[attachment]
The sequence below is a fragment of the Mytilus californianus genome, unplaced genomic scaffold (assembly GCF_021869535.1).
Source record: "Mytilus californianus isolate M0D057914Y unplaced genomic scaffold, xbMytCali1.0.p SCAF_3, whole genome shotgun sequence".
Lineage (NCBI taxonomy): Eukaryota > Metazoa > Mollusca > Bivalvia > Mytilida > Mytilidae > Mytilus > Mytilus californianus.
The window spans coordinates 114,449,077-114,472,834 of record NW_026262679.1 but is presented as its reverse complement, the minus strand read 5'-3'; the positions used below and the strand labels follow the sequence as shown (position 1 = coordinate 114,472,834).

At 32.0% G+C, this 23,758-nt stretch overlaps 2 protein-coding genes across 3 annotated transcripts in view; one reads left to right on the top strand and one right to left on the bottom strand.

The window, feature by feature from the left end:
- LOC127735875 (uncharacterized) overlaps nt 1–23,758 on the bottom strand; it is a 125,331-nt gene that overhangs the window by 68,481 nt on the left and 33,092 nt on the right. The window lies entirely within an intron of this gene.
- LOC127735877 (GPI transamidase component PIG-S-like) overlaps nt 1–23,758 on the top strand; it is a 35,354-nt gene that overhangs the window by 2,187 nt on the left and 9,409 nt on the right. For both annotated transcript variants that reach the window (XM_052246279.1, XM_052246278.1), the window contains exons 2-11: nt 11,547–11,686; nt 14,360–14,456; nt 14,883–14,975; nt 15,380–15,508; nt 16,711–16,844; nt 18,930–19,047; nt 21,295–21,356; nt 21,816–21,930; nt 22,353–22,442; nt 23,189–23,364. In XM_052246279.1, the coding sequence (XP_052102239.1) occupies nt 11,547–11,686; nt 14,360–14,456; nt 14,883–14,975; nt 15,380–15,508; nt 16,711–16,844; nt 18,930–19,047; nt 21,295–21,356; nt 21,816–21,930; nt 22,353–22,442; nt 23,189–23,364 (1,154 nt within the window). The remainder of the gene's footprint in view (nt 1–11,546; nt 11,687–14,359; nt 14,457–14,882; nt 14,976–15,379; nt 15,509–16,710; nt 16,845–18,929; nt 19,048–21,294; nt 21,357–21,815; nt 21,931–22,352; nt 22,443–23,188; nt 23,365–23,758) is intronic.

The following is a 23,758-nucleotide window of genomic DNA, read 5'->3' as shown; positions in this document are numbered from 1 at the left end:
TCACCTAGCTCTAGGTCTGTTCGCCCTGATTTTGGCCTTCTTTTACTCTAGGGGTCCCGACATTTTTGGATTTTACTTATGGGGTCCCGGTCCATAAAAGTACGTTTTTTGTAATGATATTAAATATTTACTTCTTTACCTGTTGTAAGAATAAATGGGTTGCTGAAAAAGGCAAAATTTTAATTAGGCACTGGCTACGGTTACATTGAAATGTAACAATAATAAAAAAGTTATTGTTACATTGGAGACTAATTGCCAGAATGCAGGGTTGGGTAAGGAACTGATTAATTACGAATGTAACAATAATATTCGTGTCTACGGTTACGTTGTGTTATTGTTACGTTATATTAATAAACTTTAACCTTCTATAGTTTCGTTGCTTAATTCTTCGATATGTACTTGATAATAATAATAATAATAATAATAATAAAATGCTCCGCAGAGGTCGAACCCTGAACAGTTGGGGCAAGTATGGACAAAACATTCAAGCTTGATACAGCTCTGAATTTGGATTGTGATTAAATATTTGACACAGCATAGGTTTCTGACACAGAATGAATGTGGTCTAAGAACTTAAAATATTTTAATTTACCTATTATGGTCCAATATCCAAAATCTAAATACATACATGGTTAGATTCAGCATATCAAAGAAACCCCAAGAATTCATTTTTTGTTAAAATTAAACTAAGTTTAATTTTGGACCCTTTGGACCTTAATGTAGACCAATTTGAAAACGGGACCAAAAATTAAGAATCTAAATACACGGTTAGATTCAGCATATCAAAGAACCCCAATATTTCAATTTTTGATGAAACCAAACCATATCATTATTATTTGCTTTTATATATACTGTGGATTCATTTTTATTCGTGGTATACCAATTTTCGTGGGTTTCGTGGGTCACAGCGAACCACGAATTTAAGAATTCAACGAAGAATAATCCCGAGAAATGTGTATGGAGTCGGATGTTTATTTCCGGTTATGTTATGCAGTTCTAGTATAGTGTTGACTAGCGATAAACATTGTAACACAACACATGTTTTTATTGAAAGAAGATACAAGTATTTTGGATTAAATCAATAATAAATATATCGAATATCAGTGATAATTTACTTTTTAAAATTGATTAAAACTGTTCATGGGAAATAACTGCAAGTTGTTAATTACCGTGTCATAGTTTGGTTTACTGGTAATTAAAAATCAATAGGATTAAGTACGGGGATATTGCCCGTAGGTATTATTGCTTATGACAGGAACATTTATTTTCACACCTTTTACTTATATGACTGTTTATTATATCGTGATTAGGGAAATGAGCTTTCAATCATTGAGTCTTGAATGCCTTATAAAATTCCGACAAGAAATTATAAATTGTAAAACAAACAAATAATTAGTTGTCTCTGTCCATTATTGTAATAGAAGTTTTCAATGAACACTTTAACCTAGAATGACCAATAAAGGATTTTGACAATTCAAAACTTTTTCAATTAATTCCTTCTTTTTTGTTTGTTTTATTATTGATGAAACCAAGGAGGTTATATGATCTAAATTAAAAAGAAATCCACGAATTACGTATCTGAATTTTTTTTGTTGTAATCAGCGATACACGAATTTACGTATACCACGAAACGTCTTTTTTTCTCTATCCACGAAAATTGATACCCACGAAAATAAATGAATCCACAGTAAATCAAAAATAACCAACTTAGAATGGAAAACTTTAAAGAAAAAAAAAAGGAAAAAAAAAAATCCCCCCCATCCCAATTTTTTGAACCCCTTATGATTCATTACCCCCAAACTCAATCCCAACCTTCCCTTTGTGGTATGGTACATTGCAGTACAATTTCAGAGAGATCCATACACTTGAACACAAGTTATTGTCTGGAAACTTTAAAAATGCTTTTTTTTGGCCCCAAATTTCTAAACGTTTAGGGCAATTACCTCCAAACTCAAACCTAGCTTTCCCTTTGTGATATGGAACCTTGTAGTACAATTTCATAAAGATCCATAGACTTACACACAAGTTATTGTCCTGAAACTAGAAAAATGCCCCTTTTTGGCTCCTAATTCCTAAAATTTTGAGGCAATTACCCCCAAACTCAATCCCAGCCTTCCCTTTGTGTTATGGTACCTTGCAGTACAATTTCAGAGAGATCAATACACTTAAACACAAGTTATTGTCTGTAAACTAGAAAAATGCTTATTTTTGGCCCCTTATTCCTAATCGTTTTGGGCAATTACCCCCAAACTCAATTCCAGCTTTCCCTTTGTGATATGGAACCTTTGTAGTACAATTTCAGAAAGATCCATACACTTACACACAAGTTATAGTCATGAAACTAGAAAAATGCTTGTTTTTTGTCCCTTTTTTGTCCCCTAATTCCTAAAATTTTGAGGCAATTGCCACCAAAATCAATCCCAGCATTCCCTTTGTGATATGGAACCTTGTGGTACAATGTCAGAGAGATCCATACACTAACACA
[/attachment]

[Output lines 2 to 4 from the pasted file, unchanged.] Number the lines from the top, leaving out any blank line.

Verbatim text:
Source record: "Mytilus californianus isolate M0D057914Y unplaced genomic scaffold, xbMytCali1.0.p SCAF_3, whole genome shotgun sequence".
Lineage (NCBI taxonomy): Eukaryota > Metazoa > Mollusca > Bivalvia > Mytilida > Mytilidae > Mytilus > Mytilus californianus.
The window spans coordinates 114,449,077-114,472,834 of record NW_026262679.1 but is presented as its reverse complement, the minus strand read 5'-3'; the positions used below and the strand labels follow the sequence as shown (position 1 = coordinate 114,472,834).